Historians: Laborers forced to work for Prince of Liechtenstein during World War II
Thu, 14 Apr 2005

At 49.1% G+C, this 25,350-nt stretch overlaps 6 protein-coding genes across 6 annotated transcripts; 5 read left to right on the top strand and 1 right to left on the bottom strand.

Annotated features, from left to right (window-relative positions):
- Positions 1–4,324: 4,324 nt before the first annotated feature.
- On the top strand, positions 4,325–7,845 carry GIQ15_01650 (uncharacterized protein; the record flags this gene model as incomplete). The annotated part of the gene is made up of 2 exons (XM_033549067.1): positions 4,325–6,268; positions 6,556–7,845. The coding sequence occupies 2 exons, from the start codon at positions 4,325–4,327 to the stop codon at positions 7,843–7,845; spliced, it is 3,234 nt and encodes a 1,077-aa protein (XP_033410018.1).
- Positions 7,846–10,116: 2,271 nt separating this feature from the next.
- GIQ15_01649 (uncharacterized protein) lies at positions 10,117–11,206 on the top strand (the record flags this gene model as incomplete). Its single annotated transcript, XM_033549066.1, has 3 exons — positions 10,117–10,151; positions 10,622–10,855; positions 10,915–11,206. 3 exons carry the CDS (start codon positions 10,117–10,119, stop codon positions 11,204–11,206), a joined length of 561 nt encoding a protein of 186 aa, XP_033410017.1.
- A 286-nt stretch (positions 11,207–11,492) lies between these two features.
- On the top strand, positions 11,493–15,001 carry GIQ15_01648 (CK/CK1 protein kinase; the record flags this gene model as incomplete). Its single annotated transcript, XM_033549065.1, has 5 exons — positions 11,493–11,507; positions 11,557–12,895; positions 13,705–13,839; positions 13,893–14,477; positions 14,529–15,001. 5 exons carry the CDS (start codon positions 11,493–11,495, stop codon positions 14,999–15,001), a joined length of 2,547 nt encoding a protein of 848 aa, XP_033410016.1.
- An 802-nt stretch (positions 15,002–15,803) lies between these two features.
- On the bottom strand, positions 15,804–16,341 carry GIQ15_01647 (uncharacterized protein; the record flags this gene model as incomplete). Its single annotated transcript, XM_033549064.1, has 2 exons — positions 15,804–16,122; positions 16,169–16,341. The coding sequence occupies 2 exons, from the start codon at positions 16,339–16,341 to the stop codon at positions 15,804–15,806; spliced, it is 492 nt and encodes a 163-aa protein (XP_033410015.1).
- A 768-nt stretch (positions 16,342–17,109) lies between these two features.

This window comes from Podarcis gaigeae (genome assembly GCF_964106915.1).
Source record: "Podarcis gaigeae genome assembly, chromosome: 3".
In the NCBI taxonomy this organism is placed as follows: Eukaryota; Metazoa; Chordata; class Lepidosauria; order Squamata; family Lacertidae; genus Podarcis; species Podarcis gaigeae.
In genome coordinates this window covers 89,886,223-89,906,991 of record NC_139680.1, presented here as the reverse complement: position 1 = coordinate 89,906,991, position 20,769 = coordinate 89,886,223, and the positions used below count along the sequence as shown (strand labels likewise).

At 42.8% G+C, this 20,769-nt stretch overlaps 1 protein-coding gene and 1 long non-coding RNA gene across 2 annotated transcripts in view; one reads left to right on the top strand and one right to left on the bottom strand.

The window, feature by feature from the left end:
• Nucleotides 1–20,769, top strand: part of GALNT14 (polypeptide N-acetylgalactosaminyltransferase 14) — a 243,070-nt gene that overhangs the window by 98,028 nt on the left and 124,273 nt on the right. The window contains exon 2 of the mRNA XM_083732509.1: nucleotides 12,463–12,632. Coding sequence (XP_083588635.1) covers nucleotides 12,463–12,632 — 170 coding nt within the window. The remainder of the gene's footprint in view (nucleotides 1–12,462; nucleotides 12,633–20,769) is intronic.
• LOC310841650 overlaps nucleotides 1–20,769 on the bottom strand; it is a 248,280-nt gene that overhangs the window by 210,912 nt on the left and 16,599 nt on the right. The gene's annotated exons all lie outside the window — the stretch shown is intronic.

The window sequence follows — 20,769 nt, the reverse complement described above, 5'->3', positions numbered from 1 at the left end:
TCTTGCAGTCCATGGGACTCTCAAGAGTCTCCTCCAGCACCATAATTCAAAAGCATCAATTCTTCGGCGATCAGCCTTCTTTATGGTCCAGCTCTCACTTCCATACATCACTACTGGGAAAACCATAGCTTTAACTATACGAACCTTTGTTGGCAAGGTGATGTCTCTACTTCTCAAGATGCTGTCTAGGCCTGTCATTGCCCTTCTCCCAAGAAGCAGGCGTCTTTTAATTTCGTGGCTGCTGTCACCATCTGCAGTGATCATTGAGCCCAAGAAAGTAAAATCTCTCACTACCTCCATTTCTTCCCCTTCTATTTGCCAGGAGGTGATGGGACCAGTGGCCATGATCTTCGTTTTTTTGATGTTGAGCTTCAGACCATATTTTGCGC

A four-year investigation conducted by historians has found that the principality of Liechtenstein had done little wrong during Germany's Nazi regime 60 years ago. In 2000, the World Jewish Congress asked Liechtenstein to investigate its role during World War II. "We must remember that nothing about this time in history is black and white, but rather all shades of grey", said Peter Geiger, the chairman of the historians commission. In its report, the commission concludes that the tiny state did not employ slave workers and no assets belonging to Jewish families were confiscated but the country's refugee policy was ambivalent. "Liechtenstein was definitely not the worst country during that period but there are a lot of things that could have been improved," historian and committee member Dan Michman said. "It belonged to the bystanders and not the perpetrators." Nonetheless, companies in Austria owned by then ruler Franz Josef II (the father of today's Prince Hans-Adam) had employed forced laborers, and the stance of Franz Josef toward the Nazi regime was described as "ambivalent" by the historians.
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